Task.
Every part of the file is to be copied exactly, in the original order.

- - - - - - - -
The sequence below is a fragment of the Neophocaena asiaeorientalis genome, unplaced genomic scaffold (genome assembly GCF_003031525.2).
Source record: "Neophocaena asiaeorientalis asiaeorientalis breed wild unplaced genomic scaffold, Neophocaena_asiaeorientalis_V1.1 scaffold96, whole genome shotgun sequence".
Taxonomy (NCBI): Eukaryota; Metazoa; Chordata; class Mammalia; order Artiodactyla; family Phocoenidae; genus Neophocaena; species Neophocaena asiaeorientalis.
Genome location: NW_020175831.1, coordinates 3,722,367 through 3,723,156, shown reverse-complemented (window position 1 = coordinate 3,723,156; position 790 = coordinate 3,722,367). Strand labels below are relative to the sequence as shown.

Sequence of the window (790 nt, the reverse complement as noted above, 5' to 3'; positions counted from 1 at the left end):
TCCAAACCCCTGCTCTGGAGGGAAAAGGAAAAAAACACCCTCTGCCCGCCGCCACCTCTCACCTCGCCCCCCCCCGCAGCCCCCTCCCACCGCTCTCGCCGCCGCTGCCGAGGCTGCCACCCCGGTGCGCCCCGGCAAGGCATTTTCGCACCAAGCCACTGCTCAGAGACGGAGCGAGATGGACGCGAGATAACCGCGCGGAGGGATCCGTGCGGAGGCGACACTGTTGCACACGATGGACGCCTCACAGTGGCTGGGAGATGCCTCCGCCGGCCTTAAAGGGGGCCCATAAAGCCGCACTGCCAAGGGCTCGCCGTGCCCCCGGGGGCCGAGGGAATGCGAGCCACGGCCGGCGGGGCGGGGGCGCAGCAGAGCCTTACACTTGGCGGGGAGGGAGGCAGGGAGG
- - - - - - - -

The sequence below is a fragment of the Neophocaena asiaeorientalis genome, unplaced genomic scaffold (genome assembly GCF_003031525.2).
Source record: "Neophocaena asiaeorientalis asiaeorientalis breed wild unplaced genomic scaffold, Neophocaena_asiaeorientalis_V1.1 scaffold96, whole genome shotgun sequence".
Taxonomy (NCBI): Eukaryota; Metazoa; Chordata; class Mammalia; order Artiodactyla; family Phocoenidae; genus Neophocaena; species Neophocaena asiaeorientalis.
Genome location: NW_020175831.1, coordinates 3,722,367 through 3,723,156, shown reverse-complemented (window position 1 = coordinate 3,723,156; position 790 = coordinate 3,722,367). Strand labels below are relative to the sequence as shown.

Sequence of the window (790 nt, the reverse complement as noted above, 5' to 3'; positions counted from 1 at the left end):
TCCAAACCCCTGCTCTGGAGGGAAAAGGAAAAAAACACCCTCTGCCCGCCGCCACCTCTCACCTCGCCCCCCCCCGCAGCCCCCTCCCACCGCTCTCGCCGCCGCTGCCGAGGCTGCCACCCCGGTGCGCCCCGGCAAGGCATTTTCGCACCAAGCCACTGCTCAGAGACGGAGCGAGATGGACGCGAGATAACCGCGCGGAGGGATCCGTGCGGAGGCGACACTGTTGCACACGATGGACGCCTCACAGTGGCTGGGAGATGCCTCCGCCGGCCTTAAAGGGGGCCCATAAAGCCGCACTGCCAAGGGCTCGCCGTGCCCCCGGGGGCCGAGGGAATGCGAGCCACGGCCGGCGGGGCGGGGGCGCAGCAGAGCCTTACACTTGGCGGGGAGGGAGGCAGGGAGG